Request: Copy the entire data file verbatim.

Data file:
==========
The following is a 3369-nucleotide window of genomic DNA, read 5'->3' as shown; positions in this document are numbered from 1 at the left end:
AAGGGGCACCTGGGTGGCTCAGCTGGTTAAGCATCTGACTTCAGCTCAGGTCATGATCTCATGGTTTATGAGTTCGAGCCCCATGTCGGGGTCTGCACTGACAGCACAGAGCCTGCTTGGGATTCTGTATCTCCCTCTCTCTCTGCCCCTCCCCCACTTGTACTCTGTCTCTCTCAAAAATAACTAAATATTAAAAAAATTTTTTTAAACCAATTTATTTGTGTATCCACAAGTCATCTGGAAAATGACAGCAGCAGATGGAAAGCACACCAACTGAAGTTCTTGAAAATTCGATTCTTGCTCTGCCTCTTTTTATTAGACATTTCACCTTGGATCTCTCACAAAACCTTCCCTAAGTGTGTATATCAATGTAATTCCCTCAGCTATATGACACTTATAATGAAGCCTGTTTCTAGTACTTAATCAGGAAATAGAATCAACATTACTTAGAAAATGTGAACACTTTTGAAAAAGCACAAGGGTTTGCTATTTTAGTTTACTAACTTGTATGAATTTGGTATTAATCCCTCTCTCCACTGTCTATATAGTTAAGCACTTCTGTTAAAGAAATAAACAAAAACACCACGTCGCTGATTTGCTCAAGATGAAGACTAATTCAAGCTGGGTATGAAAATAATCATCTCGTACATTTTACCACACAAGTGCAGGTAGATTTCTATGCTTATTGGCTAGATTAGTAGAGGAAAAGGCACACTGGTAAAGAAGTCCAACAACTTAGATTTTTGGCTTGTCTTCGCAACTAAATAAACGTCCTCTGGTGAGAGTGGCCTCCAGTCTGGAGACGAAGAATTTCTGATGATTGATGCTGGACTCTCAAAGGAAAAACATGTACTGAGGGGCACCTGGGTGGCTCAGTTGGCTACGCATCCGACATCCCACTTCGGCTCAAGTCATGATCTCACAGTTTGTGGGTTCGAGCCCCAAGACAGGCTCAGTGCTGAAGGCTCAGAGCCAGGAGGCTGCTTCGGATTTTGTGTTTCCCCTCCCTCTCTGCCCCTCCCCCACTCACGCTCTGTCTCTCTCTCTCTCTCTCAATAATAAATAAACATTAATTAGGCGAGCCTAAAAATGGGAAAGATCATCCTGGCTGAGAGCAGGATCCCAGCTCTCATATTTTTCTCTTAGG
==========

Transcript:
The following is a 3369-nucleotide window of genomic DNA, read 5'->3' as shown; positions in this document are numbered from 1 at the left end:
AAGGGGCACCTGGGTGGCTCAGCTGGTTAAGCATCTGACTTCAGCTCAGGTCATGATCTCATGGTTTATGAGTTCGAGCCCCATGTCGGGGTCTGCACTGACAGCACAGAGCCTGCTTGGGATTCTGTATCTCCCTCTCTCTCTGCCCCTCCCCCACTTGTACTCTGTCTCTCTCAAAAATAACTAAATATTAAAAAAATTTTTTTAAACCAATTTATTTGTGTATCCACAAGTCATCTGGAAAATGACAGCAGCAGATGGAAAGCACACCAACTGAAGTTCTTGAAAATTCGATTCTTGCTCTGCCTCTTTTTATTAGACATTTCACCTTGGATCTCTCACAAAACCTTCCCTAAGTGTGTATATCAATGTAATTCCCTCAGCTATATGACACTTATAATGAAGCCTGTTTCTAGTACTTAATCAGGAAATAGAATCAACATTACTTAGAAAATGTGAACACTTTTGAAAAAGCACAAGGGTTTGCTATTTTAGTTTACTAACTTGTATGAATTTGGTATTAATCCCTCTCTCCACTGTCTATATAGTTAAGCACTTCTGTTAAAGAAATAAACAAAAACACCACGTCGCTGATTTGCTCAAGATGAAGACTAATTCAAGCTGGGTATGAAAATAATCATCTCGTACATTTTACCACACAAGTGCAGGTAGATTTCTATGCTTATTGGCTAGATTAGTAGAGGAAAAGGCACACTGGTAAAGAAGTCCAACAACTTAGATTTTTGGCTTGTCTTCGCAACTAAATAAACGTCCTCTGGTGAGAGTGGCCTCCAGTCTGGAGACGAAGAATTTCTGATGATTGATGCTGGACTCTCAAAGGAAAAACATGTACTGAGGGGCACCTGGGTGGCTCAGTTGGCTACGCATCCGACATCCCACTTCGGCTCAAGTCATGATCTCACAGTTTGTGGGTTCGAGCCCCAAGACAGGCTCAGTGCTGAAGGCTCAGAGCCAGGAGGCTGCTTCGGATTTTGTGTTTCCCCTCCCTCTCTGCCCCTCCCCCACTCACGCTCTGTCTCTCTCTCTCTCTCTCAATAATAAATAAACATTAATTAGGCGAGCCTAAAAATGGGAAAGATCATCCTGGCTGAGAGCAGGATCCCAGCTCTCATATTTTTCTCTTAGG